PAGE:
The mother of a Minnesota boy missing since 1989 has said his remains have been found, potentially providing answers to a mystery that has captivated people in the state and around the country for decades.
Patty Wetterling said in a text message to KARE-TV that 11-year-old Jacob Wetterling "has been found and our hearts are broken". She did not immediately respond to calls and text messages from The Associated Press.
A law enforcement official told The Associated Press that a person of interest in Jacob's abduction took authorities to a field in central Minnesota last week. The official, who spoke on condition of anonymity because of the ongoing case, said remains and other evidence were recovered.
Jacob was riding his bicycle with his brother and a friend on October 22, 1989, when a masked gunman abducted him from a rural road near his home in St.
Joseph, about 80 miles northwest of Minneapolis. He hasn't been seen since.
No one has been arrested or charged in his abduction, which led to changes in sex offender registration laws.
But last year, authorities took another look at the case, and were led to Danny Heinrich, a man they called a "person of interest" in Jacob's kidnapping.
Heinrich, 53, of Annandale, denied any involvement in Jacob's abduction, and was not charged with that crime. But he has pleaded not guilty to 25 federal child pornography charges and is scheduled to go on trial on those counts in October.
The FBI has said previously that Heinrich matched the general description of a man who assaulted several boys in Paynesville from 1986 to 1988. Earlier this year, Heinrich's DNA was found on the sweatshirt of a 12-year-old boy who was kidnapped from Cold Spring and sexually assaulted just nine months before Jacob's abduction. Heinrich's attorney did not respond to emailed requests for comment on Saturday.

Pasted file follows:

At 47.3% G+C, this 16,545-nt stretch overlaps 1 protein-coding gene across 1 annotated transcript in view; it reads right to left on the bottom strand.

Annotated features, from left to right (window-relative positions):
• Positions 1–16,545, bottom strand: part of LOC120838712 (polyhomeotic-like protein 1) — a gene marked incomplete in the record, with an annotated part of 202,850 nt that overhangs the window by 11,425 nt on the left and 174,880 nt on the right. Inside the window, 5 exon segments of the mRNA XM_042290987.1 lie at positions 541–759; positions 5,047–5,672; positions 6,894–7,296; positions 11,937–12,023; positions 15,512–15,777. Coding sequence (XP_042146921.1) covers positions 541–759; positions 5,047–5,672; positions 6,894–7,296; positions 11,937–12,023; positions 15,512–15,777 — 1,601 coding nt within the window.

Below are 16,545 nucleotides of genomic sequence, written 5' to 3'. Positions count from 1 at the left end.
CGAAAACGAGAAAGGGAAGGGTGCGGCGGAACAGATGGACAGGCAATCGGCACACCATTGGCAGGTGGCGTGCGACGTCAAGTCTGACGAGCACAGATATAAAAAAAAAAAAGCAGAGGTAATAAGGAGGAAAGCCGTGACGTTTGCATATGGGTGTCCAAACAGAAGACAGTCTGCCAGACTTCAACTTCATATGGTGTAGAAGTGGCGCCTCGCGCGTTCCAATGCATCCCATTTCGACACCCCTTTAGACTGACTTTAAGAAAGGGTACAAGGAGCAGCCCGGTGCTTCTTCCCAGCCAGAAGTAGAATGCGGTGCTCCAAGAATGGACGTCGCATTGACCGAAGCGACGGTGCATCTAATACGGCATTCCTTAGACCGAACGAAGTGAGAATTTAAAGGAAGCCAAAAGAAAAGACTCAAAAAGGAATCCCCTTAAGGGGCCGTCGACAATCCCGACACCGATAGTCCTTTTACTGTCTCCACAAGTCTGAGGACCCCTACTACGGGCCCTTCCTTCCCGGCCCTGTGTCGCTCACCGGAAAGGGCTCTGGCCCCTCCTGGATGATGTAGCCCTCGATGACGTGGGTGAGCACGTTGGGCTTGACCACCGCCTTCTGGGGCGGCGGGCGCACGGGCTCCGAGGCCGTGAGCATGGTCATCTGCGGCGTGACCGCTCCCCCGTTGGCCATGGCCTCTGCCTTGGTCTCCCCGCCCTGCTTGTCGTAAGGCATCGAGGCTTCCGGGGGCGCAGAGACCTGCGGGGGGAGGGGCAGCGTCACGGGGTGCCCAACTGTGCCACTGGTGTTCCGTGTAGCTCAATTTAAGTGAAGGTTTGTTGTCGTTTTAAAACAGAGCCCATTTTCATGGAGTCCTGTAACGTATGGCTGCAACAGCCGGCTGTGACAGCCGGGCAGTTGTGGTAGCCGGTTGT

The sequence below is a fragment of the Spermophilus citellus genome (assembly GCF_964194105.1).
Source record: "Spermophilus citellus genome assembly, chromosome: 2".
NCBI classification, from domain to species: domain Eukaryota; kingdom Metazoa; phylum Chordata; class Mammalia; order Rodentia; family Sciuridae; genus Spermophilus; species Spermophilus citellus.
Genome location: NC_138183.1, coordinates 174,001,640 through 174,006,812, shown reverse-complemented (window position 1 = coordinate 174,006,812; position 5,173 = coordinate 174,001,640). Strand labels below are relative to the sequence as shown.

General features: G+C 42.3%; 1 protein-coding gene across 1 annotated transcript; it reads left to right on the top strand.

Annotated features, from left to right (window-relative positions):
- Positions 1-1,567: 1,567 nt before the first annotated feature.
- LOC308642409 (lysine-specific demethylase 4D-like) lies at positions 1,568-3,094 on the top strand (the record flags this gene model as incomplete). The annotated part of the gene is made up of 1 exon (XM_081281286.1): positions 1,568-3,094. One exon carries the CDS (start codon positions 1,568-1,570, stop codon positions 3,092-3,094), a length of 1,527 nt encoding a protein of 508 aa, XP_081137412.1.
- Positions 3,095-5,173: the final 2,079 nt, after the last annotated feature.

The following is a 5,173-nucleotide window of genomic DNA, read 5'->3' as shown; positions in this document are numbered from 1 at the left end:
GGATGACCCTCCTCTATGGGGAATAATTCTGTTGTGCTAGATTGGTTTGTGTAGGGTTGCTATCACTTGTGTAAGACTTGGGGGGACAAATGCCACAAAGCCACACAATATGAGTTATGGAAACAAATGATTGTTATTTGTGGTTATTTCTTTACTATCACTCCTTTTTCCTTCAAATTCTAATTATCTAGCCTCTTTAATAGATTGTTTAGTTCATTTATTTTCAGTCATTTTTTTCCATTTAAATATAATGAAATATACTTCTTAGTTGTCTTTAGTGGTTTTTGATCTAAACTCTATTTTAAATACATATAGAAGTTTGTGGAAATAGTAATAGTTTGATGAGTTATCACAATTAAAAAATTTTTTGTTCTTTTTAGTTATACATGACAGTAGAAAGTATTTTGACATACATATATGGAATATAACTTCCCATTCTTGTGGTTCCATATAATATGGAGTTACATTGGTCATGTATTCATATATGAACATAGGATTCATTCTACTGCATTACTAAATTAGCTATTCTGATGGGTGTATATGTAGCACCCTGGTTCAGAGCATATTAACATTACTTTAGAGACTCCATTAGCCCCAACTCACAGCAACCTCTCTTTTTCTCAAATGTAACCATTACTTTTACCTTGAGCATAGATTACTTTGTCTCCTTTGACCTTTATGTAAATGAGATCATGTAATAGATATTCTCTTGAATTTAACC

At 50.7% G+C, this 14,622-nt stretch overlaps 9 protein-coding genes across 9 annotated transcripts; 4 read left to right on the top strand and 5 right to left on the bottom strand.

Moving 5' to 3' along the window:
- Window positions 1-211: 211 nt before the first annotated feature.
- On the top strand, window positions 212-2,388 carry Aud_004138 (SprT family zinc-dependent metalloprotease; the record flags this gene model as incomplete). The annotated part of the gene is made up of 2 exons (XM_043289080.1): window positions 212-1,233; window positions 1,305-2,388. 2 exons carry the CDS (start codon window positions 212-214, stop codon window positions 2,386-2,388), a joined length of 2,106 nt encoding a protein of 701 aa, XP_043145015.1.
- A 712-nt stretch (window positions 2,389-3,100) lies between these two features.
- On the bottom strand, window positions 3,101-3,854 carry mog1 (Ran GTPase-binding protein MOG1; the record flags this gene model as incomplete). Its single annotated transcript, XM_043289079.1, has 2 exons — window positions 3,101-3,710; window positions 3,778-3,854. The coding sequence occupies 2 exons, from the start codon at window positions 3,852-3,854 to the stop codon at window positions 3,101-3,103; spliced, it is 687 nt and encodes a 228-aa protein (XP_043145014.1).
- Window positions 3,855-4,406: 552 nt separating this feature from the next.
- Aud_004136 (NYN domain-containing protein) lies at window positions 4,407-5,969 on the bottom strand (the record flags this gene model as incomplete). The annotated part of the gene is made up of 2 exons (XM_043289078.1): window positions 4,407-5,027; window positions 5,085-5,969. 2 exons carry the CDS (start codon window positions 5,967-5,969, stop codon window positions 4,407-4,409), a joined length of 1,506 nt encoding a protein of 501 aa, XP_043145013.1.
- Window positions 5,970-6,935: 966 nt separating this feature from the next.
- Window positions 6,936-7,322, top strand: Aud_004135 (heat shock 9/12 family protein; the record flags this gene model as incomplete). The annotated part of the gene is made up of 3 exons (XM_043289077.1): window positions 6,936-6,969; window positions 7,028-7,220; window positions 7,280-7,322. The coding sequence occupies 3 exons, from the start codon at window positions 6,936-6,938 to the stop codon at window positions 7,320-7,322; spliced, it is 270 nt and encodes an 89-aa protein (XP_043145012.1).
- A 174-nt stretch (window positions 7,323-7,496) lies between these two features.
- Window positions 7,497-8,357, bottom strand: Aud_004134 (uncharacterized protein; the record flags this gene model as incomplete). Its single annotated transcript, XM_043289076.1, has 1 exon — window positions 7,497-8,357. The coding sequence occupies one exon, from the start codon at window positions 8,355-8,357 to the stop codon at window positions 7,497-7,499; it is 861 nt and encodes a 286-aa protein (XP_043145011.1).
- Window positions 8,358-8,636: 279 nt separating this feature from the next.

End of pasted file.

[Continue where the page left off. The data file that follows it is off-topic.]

Jacob's abduction shattered childhood innocence for many in rural Minnesota, changing the way parents let their kids roam. His smiling face was burned into Minnesota's psyche, appearing on countless posters and billboards over the years. Each year, Minnesota residents were asked to keep their porch lights on for Jacob's safe return.
Patty Wetterling always kept hope her son would be found alive. She became a national advocate for children, and with her husband, Jerry Wetterling, founded the Jacob Wetterling Resource Center, which works to help communities and families prevent child exploitation. In 1994, Congress passed a law named after Jacob Wetterling that requires states to establish sex offender registries.
Officials with the Jacob Wetterling Resource Center posted a statement on its website Saturday, saying they are in "deep grief".
The Minnesota Govenor Mark Dayton and other officials are offering support to the Wetterling family.
In a statement, Dayton says Jacob's story "has touched the lives and hearts of Minnesotans for a generation". And he says he's praying for peace for the Wetterling family "and for all Minnesotans touched by this tragedy".
US Senator Amy Klobuchar has worked with Jacob's mother, Patty Wetterling, on missing children legislation. Klobuchar says the Wetterling family "and all who knew and loved Jacob are in our hearts today". US Republican Tom Emmer, whose district includes the Wetterlings' hometown of St. Joseph, says Jacob's disappearance "shattered the innocence of all Minnesotans".
- AP with additional reporting from news.com.au